- The employee’s duties and responsibilities;
- The employee’s specific obligations to comply with the relevant legislation and ensure no offence is committed;
- The disciplinary system which will be adhered to where there the employee has breached the terms of their Contract of Employment and/or an offence has been committed.
ii) Review the Contracts of Employment regularly to ensure that they are clear and up to date in relation to (a) to (c) above.
iii) Provide clear, written and up-to-date guidance and training for employees on the relevant legislation and best practice to ensure compliance with the legislative provisions and to avoid committing offences.
iv) Keep a written record of all guidance and training given to employees.
v) Ensure an employee’s performance is regularly monitored to ensure they are adhering to the legislative provisions and their Contract of Employment.
vi) Assess risks on the land and in employee practices, identify any areas of concern and put in place appropriate safeguards and checks.
vii) Identify and record any near-miss incidents.
viii) Regularly consider and identify areas for improvement in employee practices.
ix) Ensure that there is a robust disciplinary system in place where an employee has breached the terms of their Contract of Employment and/or committed an offence, and that this system is adhered to in order to prevent any recurrence. This may extend to summary dismissal for a breach.
i) Provide a written contract between the owner/manager of the shooting land and the contractor/agent which clearly details:
- The contractor’s/agent’s duties and responsibilities;
- The contractor’s/agent’s specific obligations to comply with the relevant legislation and ensure no offence is committed;
- The penalties to be imposed by the Landowner where there has been a breach of any relevant legislation or an offence has been committed on the land by the contractor/agent – including the possibility of immediate termination of the contract.
ii) Review any standard contracts regularly to ensure that they are clear and up to date in relation to (a) to (c) above.
iii) Ensure a contractor’s/agent’s performance is regularly monitored to ensure they are adhering to the legislative provisions and their contract with the Landowner.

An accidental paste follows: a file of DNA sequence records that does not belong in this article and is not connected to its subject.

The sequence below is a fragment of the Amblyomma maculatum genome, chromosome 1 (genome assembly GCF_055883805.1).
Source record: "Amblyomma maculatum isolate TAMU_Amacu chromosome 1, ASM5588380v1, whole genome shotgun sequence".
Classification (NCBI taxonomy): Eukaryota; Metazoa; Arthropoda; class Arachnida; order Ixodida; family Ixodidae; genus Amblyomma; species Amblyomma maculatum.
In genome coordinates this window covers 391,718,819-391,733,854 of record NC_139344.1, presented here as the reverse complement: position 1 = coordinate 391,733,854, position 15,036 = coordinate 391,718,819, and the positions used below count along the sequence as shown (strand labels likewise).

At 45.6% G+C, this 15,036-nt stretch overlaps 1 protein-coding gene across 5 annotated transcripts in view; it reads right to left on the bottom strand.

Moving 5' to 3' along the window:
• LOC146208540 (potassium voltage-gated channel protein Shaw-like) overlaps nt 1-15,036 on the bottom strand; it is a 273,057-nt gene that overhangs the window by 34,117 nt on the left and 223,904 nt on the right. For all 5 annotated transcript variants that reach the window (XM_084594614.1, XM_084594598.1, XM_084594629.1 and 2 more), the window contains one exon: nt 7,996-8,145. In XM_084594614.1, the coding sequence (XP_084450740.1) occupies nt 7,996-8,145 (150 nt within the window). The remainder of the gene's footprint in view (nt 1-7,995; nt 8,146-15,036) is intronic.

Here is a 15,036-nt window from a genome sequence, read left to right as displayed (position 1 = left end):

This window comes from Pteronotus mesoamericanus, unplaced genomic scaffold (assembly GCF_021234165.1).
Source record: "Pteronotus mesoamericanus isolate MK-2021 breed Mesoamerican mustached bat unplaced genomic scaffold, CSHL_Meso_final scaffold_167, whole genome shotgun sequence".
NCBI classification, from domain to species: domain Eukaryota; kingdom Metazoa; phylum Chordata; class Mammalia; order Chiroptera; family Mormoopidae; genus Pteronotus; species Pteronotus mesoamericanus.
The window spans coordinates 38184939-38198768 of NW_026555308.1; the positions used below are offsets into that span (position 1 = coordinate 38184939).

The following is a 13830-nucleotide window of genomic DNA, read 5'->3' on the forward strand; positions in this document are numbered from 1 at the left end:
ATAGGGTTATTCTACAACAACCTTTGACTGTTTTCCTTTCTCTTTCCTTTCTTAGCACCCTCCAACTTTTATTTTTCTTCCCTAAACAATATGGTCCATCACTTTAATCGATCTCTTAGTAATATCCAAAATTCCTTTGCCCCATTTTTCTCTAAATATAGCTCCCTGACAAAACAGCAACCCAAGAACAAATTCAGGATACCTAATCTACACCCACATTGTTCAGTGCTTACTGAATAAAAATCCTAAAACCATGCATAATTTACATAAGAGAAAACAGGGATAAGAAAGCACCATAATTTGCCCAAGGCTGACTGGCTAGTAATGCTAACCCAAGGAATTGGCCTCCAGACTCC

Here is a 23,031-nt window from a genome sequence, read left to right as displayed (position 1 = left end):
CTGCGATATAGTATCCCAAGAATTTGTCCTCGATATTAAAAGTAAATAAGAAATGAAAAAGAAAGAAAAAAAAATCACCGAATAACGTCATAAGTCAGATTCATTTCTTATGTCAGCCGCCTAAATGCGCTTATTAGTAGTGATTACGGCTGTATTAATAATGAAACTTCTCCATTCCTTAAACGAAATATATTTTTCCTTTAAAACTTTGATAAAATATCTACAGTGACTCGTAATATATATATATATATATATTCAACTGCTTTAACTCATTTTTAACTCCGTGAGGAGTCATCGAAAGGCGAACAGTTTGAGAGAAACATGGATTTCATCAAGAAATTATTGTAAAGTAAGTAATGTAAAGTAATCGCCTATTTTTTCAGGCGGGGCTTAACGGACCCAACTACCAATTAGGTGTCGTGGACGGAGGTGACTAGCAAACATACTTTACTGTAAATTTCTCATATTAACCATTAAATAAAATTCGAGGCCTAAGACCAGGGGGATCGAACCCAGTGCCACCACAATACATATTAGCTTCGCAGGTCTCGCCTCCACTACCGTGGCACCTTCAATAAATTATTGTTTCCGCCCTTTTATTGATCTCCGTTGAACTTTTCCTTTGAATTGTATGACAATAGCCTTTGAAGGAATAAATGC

iv) Assess risks on the land and in contractors’/agents’ practices, identify any areas of concern and put in place appropriate safeguards and checks.
v) Identify and record any near-miss incidents.
vi) Regularly consider and identify areas for improvement in contractors’/agents’ practices.
i) Ensure the terms of the Lease clearly detail:
- The division of responsibility between the Landowner, Tenant, Factor and Service Providers.
- The specific obligations upon the Tenant, and anyone else using the land, to comply with relevant legislation and ensure no offence is committed;
- A duty upon the Tenant to report to the Landowner on the management of operations on the land and any employees employed by the Tenant;
- The penalties to be imposed by the Landowner where there has been a breach of any relevant legislation or an offence has been committed on the land.
However, having these processes in place is only part of the solution. These processes must then be adhered to, monitored and followed, with action taken swiftly to prevent any recurrence of offending behaviour.
Further guidance can be found in the Scottish Lands and Estates “Due Diligence Good Practice Guide”.
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The information and opinions contained in this blog are for information only. They are not intended to constitute advice and should not be relied upon or considered as a replacement for advice. Before acting on any of the information contained in this blog, please seek specific advice from Gilson Gray.